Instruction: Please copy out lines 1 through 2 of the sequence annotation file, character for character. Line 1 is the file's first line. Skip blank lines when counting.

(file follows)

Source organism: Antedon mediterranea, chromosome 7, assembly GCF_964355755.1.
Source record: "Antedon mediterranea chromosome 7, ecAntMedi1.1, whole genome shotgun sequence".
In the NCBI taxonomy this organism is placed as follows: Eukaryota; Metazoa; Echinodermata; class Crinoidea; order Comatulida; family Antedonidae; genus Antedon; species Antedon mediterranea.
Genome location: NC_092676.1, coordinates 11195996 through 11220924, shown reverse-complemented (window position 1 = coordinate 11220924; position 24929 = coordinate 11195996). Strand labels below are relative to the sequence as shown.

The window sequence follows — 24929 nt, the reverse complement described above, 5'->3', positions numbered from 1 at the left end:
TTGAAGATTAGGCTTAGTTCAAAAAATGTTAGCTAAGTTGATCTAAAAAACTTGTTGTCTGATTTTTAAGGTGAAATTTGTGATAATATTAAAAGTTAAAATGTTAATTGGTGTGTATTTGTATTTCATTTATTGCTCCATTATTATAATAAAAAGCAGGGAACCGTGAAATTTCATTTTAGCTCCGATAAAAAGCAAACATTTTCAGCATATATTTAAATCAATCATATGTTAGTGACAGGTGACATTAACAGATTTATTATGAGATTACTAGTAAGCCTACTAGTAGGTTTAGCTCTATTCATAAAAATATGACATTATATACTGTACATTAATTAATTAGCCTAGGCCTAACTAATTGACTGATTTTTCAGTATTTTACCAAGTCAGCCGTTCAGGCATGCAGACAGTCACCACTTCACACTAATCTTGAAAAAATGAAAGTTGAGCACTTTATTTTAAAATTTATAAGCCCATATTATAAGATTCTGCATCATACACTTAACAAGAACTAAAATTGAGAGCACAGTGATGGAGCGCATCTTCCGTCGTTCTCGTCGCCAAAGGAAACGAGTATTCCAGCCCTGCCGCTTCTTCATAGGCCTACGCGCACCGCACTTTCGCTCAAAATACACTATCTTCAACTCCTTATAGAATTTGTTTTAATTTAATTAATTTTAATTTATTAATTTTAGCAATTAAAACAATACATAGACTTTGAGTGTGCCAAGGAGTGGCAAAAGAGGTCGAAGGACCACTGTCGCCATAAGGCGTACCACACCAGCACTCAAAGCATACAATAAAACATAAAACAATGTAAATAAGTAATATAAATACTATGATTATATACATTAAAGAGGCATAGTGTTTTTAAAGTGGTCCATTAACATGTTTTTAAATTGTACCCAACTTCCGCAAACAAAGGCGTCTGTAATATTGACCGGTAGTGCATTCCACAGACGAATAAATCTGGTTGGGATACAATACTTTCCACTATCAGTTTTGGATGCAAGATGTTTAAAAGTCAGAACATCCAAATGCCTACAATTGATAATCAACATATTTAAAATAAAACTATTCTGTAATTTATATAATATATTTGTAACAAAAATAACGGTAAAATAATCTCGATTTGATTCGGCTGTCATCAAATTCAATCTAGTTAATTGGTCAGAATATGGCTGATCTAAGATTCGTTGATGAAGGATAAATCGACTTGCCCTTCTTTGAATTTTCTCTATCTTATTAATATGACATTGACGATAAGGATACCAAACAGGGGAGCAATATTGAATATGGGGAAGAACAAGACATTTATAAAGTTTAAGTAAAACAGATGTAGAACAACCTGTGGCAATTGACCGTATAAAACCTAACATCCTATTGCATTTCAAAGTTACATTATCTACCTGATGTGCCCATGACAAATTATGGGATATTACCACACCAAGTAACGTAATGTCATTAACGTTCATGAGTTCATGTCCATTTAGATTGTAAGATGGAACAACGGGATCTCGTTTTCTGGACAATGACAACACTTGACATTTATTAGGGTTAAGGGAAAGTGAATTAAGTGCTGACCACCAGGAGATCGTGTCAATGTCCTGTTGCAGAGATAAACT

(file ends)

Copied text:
Source organism: Antedon mediterranea, chromosome 7, assembly GCF_964355755.1.
Source record: "Antedon mediterranea chromosome 7, ecAntMedi1.1, whole genome shotgun sequence".